"Sham and Secretariat are together going into the first turn. ... That's Secretariat now taking the lead. ... It looks like he's opening; the lead is increasing. Make it three, three and a half ... . He's moving like a tremendous machine, Secretariat by 12, Secretariat by 14 lengths in the turn. ... Secretariat is all alone. ... Here comes Secretariat to the wire, an unbelievable, an amazing performance."

"Superpferd," my friend said.

"Superhorse," I agreed.

Setting a world record for 1½ miles, Secretariat became, of course, the first Triple Crown winner since 1948, and he remains the greatest.

Rating the Triple Crown winners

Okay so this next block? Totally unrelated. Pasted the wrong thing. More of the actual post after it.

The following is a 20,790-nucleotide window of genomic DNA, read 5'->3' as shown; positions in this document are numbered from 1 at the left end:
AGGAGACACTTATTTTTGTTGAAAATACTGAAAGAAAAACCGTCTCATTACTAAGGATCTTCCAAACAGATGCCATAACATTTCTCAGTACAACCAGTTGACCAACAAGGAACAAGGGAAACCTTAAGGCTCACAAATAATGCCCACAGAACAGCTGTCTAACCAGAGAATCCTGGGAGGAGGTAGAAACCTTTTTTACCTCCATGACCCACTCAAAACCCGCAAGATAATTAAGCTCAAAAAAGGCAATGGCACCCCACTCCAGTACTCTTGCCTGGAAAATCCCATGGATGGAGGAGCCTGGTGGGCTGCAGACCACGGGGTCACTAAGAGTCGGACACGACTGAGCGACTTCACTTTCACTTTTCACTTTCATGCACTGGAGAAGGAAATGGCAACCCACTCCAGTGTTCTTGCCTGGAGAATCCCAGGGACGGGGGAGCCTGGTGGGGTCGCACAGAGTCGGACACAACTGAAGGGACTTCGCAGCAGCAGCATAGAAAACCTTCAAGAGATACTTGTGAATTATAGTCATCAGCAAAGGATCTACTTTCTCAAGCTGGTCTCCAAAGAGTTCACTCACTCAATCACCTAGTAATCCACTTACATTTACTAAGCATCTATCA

1. Secretariat, 1973: When he won the Kentucky Derby, Secretariat accelerated throughout, running each quarter-mile faster than the previous one and completing the 1¼ miles in 1:59.40, or about three lengths faster than Northern Dancer's track record of 1964. As Jon White recently pointed out, Secretariat was so great that even 23 years after his death he set a record. Actually, he set a record in each of the Triple Crown races, but at Pimlico there was a timer malfunction, and rules forced the racetrack to accept the time of the official clocker, E.T. McClean. He had 1:54.40. Other clockers insisted, however, that "Big Red" had run much faster, and in 2012, the Maryland Racing Commission, with an assist from modern technology, unanimously voted to change Secretariat's official Preakness clocking to 1:53. But that Belmont Stakes, where, in the words of Charles Hatton, Secretariat won by "31 hysterical lengths," just might be the greatest single performance in the history of the sport -- certainly the greatest since Man o' War, who once defeated Hoodwink by 100 lengths to win the Lawrence Realization Stakes. Secretariat's winning time of 2:24 surpassed Gallant Man's record (2:26.60) by more than 10 lengths. Another indicator of Secretariat's greatness is buried in the running lines of his races and revealed in the quality of those outstanding horses he defeated, a gleaming group that includes Forego, Sham, Riva Ridge, Our Native, Big Spruce, Cougar II and Tentam. Secretariat won on an "off" track and on the turf; he won rallying from last, and he won leading throughout; he won going short and long, and at various distances in between, all while inspiring an entire nation. He retired with 16 wins from 21 starts, with three seconds and a third.